Admittedly more relevant than the above inter-NC family comparisons, however, is how the Lexus HS 250h compares to its current-generation IS and ES siblings. At 184.8" (4695mm), the HS is 4.7" (121mm) longer than the IS, but 6.3" (159mm) shorter than the ES. On the other hand, the HS wheelbase, at 106.3" (2700mm) is 1.2" (30mm) shorter than the IS, and 3" (76mm) shorter than the ES. The HS, at 70.3" (1785mm) is also the narrowest of the three, falling 0.6" (15mm) under the IS and 1.4" (36mm) under the ES. And, as with comparisons with its NC family siblings, the HS is the tallest car here as well. At 59.3" (1506mm), it is 2.2" (56mm) taller than the ES and 3.2" (81mm) taller than the ES.
Interior room, on the other hand, soundly trumps the IS and is surprisingly close to the ES. The HS has a greater couple distance (distance hip to hip between front and rear passengers) than any other vehicle in its class other than the ES. The contoured front-seat backs also add to increased rear-seat legroom. No specific numbers, however, have been released at this point.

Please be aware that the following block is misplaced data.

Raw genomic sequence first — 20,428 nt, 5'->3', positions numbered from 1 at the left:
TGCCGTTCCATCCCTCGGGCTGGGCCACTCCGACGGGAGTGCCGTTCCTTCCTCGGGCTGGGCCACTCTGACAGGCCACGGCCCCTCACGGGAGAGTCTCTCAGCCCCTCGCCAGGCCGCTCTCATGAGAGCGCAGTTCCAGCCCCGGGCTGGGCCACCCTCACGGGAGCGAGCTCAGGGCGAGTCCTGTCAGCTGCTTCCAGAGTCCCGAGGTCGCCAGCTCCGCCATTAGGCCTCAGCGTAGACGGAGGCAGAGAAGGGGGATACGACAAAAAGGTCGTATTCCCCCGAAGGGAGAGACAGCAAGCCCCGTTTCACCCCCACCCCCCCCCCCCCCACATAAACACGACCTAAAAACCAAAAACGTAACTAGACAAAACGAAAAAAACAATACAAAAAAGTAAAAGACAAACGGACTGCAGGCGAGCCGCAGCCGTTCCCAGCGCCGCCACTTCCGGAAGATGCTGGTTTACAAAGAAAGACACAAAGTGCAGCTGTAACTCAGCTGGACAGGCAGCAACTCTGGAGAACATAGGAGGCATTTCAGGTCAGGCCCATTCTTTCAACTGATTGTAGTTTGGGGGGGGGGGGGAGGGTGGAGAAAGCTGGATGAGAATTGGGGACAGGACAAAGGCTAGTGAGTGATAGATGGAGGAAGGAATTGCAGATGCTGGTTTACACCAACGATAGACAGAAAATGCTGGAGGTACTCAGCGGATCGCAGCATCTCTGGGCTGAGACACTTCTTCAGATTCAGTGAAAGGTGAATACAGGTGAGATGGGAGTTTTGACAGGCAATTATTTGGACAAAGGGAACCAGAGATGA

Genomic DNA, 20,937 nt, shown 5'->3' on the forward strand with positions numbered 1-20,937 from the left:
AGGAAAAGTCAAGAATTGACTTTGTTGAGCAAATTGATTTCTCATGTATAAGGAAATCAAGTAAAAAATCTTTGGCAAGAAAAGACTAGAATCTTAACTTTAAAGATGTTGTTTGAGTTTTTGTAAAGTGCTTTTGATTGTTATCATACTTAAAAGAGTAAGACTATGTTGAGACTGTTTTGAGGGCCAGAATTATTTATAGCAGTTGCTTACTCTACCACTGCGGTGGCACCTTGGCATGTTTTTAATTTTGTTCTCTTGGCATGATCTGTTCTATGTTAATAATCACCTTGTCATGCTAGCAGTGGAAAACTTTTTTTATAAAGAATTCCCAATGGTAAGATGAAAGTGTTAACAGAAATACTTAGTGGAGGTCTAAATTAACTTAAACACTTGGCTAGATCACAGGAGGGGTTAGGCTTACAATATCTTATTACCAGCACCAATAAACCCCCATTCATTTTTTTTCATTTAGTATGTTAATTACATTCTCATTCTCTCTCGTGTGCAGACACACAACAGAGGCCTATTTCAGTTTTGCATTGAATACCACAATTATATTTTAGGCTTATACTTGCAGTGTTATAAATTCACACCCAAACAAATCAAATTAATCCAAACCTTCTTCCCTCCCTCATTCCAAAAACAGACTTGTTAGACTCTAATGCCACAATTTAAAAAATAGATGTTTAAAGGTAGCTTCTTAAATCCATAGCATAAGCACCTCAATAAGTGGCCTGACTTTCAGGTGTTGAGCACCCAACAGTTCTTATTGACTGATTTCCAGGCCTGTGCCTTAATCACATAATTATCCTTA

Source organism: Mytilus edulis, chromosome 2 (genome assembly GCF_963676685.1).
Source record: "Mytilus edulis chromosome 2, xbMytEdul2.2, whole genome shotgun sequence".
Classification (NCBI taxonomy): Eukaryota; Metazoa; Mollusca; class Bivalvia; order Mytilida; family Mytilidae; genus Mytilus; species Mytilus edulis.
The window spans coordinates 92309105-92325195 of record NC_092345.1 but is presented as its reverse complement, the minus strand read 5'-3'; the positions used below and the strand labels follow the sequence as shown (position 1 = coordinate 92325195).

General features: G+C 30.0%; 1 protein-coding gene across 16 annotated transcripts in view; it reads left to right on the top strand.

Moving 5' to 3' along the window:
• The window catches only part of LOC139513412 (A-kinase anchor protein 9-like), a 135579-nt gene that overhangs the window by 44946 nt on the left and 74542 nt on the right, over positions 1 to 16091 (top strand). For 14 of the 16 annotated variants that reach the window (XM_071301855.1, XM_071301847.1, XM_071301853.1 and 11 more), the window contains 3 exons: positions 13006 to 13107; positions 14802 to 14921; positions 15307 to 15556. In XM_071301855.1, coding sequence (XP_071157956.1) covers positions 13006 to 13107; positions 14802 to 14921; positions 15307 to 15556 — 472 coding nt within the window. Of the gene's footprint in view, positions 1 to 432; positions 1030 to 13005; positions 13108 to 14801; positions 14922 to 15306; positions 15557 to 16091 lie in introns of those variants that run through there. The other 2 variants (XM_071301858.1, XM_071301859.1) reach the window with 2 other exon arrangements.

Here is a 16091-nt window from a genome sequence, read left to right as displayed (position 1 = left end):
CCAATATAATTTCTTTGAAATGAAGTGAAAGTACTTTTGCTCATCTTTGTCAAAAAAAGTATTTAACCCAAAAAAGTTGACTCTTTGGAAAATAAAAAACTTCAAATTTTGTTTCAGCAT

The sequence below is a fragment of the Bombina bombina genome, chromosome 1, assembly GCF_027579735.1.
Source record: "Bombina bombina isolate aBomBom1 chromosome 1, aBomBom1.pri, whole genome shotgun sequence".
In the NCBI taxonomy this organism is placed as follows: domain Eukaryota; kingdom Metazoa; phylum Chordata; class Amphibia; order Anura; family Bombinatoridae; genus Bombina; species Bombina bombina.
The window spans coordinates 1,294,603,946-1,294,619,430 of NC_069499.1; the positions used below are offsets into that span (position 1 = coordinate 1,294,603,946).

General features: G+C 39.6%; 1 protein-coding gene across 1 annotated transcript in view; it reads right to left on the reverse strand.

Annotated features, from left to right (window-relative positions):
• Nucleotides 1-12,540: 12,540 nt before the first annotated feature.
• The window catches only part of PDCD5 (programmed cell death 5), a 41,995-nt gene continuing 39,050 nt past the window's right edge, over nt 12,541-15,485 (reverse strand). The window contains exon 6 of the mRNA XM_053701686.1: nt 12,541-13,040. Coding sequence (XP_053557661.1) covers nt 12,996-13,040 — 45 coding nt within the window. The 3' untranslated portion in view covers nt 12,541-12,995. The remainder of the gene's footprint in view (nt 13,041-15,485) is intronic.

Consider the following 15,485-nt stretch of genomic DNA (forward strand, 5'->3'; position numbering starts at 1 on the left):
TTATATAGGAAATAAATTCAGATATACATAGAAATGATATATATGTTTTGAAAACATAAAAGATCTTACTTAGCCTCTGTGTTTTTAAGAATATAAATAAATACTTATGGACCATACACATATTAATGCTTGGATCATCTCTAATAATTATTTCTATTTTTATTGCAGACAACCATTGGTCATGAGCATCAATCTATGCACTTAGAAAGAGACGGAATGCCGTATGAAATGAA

Another great current unknown is its curb weight, but it is likely to be a bit higher than the 3rd-generation Avensis sedan's 1545 kg, or 3400 lbs, but, probably, less than the Toyota Camry Hybrid's 3680 lbs.